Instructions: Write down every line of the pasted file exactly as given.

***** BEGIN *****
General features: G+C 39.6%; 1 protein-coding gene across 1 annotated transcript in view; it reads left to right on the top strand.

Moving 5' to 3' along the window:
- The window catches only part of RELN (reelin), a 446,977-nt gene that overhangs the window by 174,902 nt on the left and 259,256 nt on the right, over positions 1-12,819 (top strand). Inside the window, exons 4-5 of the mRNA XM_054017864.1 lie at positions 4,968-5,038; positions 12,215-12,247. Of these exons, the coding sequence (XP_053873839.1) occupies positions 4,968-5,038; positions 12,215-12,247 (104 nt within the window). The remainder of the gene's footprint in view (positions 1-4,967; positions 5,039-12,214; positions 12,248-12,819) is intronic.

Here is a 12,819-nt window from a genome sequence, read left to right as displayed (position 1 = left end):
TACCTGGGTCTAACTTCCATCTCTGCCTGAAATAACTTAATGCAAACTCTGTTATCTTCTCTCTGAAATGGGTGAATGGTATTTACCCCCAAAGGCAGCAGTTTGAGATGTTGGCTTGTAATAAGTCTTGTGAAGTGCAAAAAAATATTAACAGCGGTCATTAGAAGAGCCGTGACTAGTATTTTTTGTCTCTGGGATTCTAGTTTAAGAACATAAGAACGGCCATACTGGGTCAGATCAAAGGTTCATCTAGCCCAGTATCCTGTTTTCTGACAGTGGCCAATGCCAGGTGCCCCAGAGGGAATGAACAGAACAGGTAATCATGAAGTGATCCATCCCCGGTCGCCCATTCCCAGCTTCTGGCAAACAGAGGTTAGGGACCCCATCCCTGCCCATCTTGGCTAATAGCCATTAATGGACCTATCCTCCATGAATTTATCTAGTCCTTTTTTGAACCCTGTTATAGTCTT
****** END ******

General features: G+C 39.6%; 1 protein-coding gene across 1 annotated transcript in view; it reads left to right on the top strand.

Moving 5' to 3' along the window:
- The window catches only part of RELN (reelin), a 446,977-nt gene that overhangs the window by 174,902 nt on the left and 259,256 nt on the right, over positions 1-12,819 (top strand). Inside the window, exons 4-5 of the mRNA XM_054017864.1 lie at positions 4,968-5,038; positions 12,215-12,247. Of these exons, the coding sequence (XP_053873839.1) occupies positions 4,968-5,038; positions 12,215-12,247 (104 nt within the window). The remainder of the gene's footprint in view (positions 1-4,967; positions 5,039-12,214; positions 12,248-12,819) is intronic.

Here is a 12,819-nt window from a genome sequence, read left to right as displayed (position 1 = left end):
TACCTGGGTCTAACTTCCATCTCTGCCTGAAATAACTTAATGCAAACTCTGTTATCTTCTCTCTGAAATGGGTGAATGGTATTTACCCCCAAAGGCAGCAGTTTGAGATGTTGGCTTGTAATAAGTCTTGTGAAGTGCAAAAAAATATTAACAGCGGTCATTAGAAGAGCCGTGACTAGTATTTTTTGTCTCTGGGATTCTAGTTTAAGAACATAAGAACGGCCATACTGGGTCAGATCAAAGGTTCATCTAGCCCAGTATCCTGTTTTCTGACAGTGGCCAATGCCAGGTGCCCCAGAGGGAATGAACAGAACAGGTAATCATGAAGTGATCCATCCCCGGTCGCCCATTCCCAGCTTCTGGCAAACAGAGGTTAGGGACCCCATCCCTGCCCATCTTGGCTAATAGCCATTAATGGACCTATCCTCCATGAATTTATCTAGTCCTTTTTTGAACCCTGTTATAGTCTT